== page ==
If I have three world history classes, for example, when I’m assigning creative projects, I might say, “the class with the best overall projects wins.” Then I get outsiders to judge (media staff, technology specialists, office staff, my department). I don’t use the same judges over and over, though, because I don’t want to take up too much of anybody’s time.
The students will work hard and encourage their classmates to work hard to win. I give out extra XP to everyone in the class that wins. If you don’t gamify, extra credit is free and highly motivating. And donuts. They love donuts. But they’re not free.
Creating a sense of urgency about schoolwork in Gen Z is largely a matter of reframing what we already do. Until they develop intrinsic motivation (the ultimate goal, which they may never achieve for our particular subjects), these simple tricks can be highly effective motivators. Like it or not, these aren’t our mothers’ students and we have to find new ways to reach them where they are–idealism takes up a lot of space in the trenches, and if we let it take over, we lose the battle.
Here is how this spin on assignments speaks to Gen Z:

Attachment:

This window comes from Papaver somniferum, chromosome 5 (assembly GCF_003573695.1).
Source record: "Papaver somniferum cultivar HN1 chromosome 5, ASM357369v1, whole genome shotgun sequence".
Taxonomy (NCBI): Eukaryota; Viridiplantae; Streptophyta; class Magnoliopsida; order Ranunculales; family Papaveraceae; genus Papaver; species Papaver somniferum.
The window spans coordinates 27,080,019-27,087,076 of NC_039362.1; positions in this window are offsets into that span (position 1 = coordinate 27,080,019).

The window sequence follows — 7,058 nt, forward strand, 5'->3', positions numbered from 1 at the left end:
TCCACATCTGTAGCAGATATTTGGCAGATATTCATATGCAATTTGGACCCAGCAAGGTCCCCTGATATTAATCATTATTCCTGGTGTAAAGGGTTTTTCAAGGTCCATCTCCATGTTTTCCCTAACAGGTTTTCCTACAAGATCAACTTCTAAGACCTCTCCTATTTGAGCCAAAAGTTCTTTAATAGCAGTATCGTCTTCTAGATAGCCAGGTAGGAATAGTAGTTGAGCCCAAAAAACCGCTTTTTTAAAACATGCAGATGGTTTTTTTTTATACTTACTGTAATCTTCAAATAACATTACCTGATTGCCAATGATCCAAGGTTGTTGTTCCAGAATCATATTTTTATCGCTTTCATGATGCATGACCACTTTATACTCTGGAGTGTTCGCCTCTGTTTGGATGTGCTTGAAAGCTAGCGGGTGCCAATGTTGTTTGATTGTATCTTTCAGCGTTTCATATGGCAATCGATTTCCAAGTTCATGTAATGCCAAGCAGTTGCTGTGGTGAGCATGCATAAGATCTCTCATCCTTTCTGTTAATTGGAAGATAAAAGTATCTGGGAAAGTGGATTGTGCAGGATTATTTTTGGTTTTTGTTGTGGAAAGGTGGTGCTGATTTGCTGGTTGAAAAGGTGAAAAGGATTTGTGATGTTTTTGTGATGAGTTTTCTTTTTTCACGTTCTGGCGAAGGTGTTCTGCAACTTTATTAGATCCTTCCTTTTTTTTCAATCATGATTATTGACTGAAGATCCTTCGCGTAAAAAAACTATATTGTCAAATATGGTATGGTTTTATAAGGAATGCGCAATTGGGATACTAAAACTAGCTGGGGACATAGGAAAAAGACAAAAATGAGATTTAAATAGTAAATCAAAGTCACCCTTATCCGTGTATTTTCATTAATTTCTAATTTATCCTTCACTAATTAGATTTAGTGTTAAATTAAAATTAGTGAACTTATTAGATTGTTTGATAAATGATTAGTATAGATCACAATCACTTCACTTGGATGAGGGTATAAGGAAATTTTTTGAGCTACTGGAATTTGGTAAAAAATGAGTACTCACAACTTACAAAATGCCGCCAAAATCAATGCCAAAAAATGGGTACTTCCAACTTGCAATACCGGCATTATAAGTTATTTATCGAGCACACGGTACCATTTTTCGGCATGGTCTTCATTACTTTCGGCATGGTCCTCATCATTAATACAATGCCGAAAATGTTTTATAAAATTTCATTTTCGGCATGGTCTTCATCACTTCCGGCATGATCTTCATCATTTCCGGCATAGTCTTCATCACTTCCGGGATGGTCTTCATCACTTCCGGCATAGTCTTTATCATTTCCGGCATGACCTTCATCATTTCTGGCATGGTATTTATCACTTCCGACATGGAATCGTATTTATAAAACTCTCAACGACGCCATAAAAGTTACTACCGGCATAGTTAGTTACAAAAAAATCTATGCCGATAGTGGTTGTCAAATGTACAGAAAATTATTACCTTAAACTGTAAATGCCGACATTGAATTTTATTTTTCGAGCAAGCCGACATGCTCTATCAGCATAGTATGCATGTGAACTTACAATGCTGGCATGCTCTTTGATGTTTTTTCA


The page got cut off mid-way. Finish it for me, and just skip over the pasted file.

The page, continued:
1. They have smaller attention spans than previous generations. Breaking assignments into smaller components with a clear end and goal helps them retain focus.
2. There’s a lot of “noise” in their lives. They don’t always listen unless we are addressing them directly (one-on-one). They are experts at tuning the noise out. They have to be for their own sanity. That stamp or prize is just for them–they see you look at their responses. They love it when you point to one and say, “that’s good insight.” Recognition and reward given for actual achievement gets their attention and makes them feel validated.
3. They are more interested in what “real people” are doing (on social media platforms like YouTube) than in popular television shows or movies. Active discussion, collaboration, and competition encourage the connection and community in real life that they crave when they visit social media platforms.
4. They never, ever have to be bored and don’t expect to be. There’s no time to be bored when you are engaged in your work because you are rushing to meet a deadline, trying to be the first to finish, or trying to create the highest quality project.
5. They already are, or anticipate being, entrepreneurs. This is one reason that grades often don’t motivate them. Many successful entrepreneurs have taken nontraditional paths to get where they are. For better or for worse, Gen Z needs validation outside of grades.
Be sure to check out all of the posts in this series on teaching Gen Z for helpful tips and tricks: